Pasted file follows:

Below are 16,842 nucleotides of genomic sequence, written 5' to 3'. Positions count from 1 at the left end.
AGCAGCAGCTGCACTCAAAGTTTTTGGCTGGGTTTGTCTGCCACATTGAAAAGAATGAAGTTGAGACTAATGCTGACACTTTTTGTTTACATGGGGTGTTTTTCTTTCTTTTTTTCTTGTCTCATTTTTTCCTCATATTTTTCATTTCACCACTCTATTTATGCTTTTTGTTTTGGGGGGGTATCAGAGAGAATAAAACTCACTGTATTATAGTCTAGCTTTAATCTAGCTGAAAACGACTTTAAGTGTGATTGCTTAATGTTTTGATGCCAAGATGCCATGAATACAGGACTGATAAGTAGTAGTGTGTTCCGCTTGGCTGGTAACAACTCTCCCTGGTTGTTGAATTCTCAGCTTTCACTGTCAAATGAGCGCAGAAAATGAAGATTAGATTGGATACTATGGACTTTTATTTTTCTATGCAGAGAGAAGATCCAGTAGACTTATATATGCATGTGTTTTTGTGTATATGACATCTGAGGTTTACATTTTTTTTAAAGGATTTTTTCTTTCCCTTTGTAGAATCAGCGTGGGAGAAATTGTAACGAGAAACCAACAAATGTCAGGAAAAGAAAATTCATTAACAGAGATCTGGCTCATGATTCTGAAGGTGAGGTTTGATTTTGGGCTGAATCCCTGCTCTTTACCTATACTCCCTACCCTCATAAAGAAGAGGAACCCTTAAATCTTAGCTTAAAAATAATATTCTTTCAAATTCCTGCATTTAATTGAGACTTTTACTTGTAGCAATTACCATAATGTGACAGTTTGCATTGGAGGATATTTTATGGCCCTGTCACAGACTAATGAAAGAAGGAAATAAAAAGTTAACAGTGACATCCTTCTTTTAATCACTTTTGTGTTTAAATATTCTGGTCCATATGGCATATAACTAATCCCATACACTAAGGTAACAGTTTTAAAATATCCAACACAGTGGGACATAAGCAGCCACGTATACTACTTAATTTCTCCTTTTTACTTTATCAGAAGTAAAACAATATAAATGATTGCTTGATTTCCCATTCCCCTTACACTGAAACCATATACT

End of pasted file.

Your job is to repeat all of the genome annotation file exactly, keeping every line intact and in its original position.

Below are 16,842 nucleotides of genomic sequence, written 5' to 3'. Positions count from 1 at the left end.
AGCAGCAGCTGCACTCAAAGTTTTTGGCTGGGTTTGTCTGCCACATTGAAAAGAATGAAGTTGAGACTAATGCTGACACTTTTTGTTTACATGGGGTGTTTTTCTTTCTTTTTTTCTTGTCTCATTTTTTCCTCATATTTTTCATTTCACCACTCTATTTATGCTTTTTGTTTTGGGGGGGTATCAGAGAGAATAAAACTCACTGTATTATAGTCTAGCTTTAATCTAGCTGAAAACGACTTTAAGTGTGATTGCTTAATGTTTTGATGCCAAGATGCCATGAATACAGGACTGATAAGTAGTAGTGTGTTCCGCTTGGCTGGTAACAACTCTCCCTGGTTGTTGAATTCTCAGCTTTCACTGTCAAATGAGCGCAGAAAATGAAGATTAGATTGGATACTATGGACTTTTATTTTTCTATGCAGAGAGAAGATCCAGTAGACTTATATATGCATGTGTTTTTGTGTATATGACATCTGAGGTTTACATTTTTTTTAAAGGATTTTTTCTTTCCCTTTGTAGAATCAGCGTGGGAGAAATTGTAACGAGAAACCAACAAATGTCAGGAAAAGAAAATTCATTAACAGAGATCTGGCTCATGATTCTGAAGGTGAGGTTTGATTTTGGGCTGAATCCCTGCTCTTTACCTATACTCCCTACCCTCATAAAGAAGAGGAACCCTTAAATCTTAGCTTAAAAATAATATTCTTTCAAATTCCTGCATTTAATTGAGACTTTTACTTGTAGCAATTACCATAATGTGACAGTTTGCATTGGAGGATATTTTATGGCCCTGTCACAGACTAATGAAAGAAGGAAATAAAAAGTTAACAGTGACATCCTTCTTTTAATCACTTTTGTGTTTAAATATTCTGGTCCATATGGCATATAACTAATCCCATACACTAAGGTAACAGTTTTAAAATATCCAACACAGTGGGACATAAGCAGCCACGTATACTACTTAATTTCTCCTTTTTACTTTATCAGAAGTAAAACAATATAAATGATTGCTTGATTTCCCATTCCCCTTACACTGAAACCATATACT